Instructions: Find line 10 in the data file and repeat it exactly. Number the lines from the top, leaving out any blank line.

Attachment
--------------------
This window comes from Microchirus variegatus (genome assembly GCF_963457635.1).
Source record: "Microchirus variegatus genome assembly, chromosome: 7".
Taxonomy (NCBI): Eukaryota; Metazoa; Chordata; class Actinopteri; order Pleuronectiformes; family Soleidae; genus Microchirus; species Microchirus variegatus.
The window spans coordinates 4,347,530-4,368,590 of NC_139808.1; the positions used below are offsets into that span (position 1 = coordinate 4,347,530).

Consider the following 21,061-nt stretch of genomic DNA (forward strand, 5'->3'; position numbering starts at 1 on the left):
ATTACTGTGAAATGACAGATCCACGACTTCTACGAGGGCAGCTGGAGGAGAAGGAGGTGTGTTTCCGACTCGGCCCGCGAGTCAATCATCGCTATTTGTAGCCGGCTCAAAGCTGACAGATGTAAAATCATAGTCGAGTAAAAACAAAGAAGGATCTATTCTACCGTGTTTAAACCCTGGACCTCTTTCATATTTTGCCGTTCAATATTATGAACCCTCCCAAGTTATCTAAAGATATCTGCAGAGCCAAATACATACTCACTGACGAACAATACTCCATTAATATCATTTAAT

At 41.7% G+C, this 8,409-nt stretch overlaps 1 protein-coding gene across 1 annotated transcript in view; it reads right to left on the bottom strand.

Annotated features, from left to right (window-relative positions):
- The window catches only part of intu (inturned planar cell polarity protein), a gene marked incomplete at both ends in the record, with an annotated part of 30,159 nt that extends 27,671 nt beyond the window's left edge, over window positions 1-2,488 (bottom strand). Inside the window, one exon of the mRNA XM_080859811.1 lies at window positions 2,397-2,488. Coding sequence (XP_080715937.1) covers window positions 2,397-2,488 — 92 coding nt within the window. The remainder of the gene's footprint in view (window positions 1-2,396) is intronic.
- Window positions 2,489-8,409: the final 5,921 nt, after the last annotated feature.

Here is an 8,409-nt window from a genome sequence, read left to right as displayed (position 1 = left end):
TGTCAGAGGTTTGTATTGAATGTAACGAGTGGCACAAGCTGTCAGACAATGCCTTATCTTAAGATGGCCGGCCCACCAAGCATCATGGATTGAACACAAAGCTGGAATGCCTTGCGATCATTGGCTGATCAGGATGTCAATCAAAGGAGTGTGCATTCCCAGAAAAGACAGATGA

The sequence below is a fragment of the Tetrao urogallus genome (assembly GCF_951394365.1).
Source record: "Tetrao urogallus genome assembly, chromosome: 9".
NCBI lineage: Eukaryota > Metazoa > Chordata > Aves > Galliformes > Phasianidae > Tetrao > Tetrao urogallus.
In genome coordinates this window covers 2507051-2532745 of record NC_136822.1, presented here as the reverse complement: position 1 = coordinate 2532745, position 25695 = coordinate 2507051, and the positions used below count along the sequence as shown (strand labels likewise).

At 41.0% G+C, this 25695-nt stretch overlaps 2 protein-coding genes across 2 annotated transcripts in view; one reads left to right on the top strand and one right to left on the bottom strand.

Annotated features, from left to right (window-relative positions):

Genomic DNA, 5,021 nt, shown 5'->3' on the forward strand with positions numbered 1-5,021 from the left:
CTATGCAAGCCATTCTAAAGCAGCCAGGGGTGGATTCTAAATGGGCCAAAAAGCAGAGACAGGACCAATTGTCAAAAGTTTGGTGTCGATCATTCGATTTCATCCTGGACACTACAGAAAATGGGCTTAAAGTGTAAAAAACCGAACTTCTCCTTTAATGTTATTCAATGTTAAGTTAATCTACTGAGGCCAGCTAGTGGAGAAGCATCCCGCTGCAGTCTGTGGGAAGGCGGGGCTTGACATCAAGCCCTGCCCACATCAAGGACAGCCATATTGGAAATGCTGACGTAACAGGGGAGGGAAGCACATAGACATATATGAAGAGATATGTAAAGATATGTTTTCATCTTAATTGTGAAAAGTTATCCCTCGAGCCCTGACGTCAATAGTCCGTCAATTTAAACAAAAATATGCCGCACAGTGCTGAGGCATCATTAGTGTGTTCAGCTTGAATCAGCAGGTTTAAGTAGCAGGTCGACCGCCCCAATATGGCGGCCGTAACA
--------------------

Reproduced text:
- Window positions 2,489-8,409: the final 5,921 nt, after the last annotated feature.